INDIANAPOLIS – The Colts invited everyone to meet their new coach, Chuck Pagano, and he was energetic, funny and earnest. Then owner Jim Irsay threw Peyton Manning under the bus, and Pagano became yesterday's news.
Let me say upfront Irsay tried his best Thursday to emphasize he still loves Manning and worries about his long-term health as much as his continued career at quarterback.
But I doubt Irsay's comments about them going forward “hand-in-hand” will come true. This could still end with hugs, but right now it's veering toward slugs.
Manning rubbed Irsay the wrong way with his widely circulated Monday comments to the Indianapolis Star that the Colts complex was “not a great place for healing” and “not a real good environment down there right now.”
Irsay said he thought Manning should have kept his thoughts in-house, and then the owner hung out the dirty laundry. He called Manning a “politician,” which is the next-worst thing in Indy to being called a New England Patriot.
“There's not any sort of bad situation around here for healing or anything like that,” Irsay said to reporters in an informal interview after Pagano's introduction. “That's not a correct perspective. Like I said, keep it in house, in our family. Talk to each other if you have problems. We'll work it through hand-in-hand and continue to talk as we get closer to the league year.”
Manning later called the Indy Star after hearing Irsay's comments and said he wants to meet with Irsay and handle things "appropriately and professionally."
This is as uncomfortable to watch as it is impossible to stop watching. Irsay and new General Manager Ryan Grigson started the process with talk of the “rebuilding” and “new eras” that came along with the 2-14 disaster of a season. They set up the farewell-to-yesterday, hello-to-No.1-draft pick tour.
There was more than a little irony in the fact that Irsay's comments criticizing Manning came minutes after Pagano talked about the importance of building relationships.
“I don't think it's in the good interest to paint the 'Horseshoe' in a negative light,” Irsay said. “I really don't. (Manning is) such a big part of that. The 'Horseshoe' always comes first. One thing he's always known, and he's been around it so long – you keep it in the family. If you've got a problem, talk to each other. It's not about campaigning or anything like that.”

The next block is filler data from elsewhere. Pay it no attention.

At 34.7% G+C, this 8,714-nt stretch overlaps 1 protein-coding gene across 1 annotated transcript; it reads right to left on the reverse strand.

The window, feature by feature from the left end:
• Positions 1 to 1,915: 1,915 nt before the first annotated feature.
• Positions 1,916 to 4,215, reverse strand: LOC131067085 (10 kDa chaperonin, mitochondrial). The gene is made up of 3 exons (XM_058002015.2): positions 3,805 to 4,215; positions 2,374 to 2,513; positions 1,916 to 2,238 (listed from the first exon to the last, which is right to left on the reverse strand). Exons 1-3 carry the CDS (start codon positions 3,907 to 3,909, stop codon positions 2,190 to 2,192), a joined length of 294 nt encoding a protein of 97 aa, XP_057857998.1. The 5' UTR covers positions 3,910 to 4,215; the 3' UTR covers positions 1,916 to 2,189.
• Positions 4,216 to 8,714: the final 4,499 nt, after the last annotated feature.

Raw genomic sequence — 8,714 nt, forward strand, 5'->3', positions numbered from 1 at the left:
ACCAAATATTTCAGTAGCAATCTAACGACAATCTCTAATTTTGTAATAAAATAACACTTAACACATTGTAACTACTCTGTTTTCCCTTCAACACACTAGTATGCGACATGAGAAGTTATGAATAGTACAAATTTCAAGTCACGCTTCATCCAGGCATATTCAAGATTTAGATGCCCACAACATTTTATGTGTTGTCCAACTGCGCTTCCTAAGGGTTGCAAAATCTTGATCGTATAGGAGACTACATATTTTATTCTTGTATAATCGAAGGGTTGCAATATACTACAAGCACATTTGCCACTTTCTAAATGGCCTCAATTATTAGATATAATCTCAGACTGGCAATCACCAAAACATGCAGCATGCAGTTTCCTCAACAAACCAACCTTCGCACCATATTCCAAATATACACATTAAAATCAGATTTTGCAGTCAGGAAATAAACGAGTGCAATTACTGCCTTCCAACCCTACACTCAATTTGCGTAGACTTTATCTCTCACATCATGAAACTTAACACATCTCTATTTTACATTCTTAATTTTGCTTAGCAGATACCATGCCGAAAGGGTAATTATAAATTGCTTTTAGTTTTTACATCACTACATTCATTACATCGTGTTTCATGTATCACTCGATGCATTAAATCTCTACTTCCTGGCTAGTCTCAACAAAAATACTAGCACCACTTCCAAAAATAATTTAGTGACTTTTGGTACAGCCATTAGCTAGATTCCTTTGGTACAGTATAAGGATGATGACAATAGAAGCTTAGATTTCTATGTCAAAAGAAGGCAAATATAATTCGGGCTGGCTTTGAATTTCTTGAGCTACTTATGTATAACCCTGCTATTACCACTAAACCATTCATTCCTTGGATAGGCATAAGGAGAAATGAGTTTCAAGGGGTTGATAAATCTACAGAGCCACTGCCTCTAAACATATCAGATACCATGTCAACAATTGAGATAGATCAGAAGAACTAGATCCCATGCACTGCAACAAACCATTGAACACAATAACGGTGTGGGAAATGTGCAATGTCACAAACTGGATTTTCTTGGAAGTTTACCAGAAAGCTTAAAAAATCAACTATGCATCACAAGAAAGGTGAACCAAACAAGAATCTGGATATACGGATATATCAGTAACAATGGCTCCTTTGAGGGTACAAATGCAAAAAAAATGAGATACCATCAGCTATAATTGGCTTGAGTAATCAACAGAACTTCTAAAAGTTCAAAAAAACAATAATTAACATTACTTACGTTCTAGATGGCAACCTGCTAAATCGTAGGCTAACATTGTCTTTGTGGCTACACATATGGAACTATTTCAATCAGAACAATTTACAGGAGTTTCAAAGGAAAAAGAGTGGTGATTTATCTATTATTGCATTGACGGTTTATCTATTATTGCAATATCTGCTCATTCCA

Irsay responded to Manning's assertion that people were “walking on eggshells” at the Colts complex.
“There are plenty of eggshells around this building scattered by him with his competitive desire to win,” Irsay said.
Perhaps it's inevitable that this would end with bruised feelings on both sides. Manning has been the face (and body and soul) of the Colts since he entered the league. Circumstances beyond his control have conspired to turn the Colts upside down. If Manning had been healthy last season, things would be different today. I'm guessing the Polians would still be here, Jim Caldwell would still be coach and Pagano would still be in Baltimore. Or at least two out of those three.
But Manning wasn't healthy last year. Irsay seemed to intimate that he wonders if Manning will be healthy again, saying it's an issue of long-term health, too. He sounded like he wasn't willing to take further risk, even if Manning got the go-ahead.
“This isn't an ankle, this isn't a shoulder or something along those lines,” Irsay said. “Oftentimes, the NFL is criticized for putting people out there and putting them at risk. I'm not going to do that. That's not the owner. That's not the integrity. What he's done for the city, for the state, for the franchise and what he means for me and the franchise, that's not going to be the situation.”
There's no way to know if Manning will play again. I will say this: If he plays again and it's with another team, the Colts better hope they don't meet on the field in any sort of important game. Or unimportant game.
Irsay should have publicly ignored Manning's comments. Now the owner looks small and petty by criticizing Manning while he's injured and upset about longtime coaches and confidantes being fired.
After his initial criticism of Manning's comments, Irsay said he makes allowances for the “emotional toll” that the injury has taken on Manning. That allowance should have included leaving Manning's comments alone.
“When it comes to being competitive, on scale of 1 to 10 with 10 being highest,” Irsay, “we're both 11s.”
I already know who wins this battle for the hearts of Colts fans in public opinion. It's not Irsay.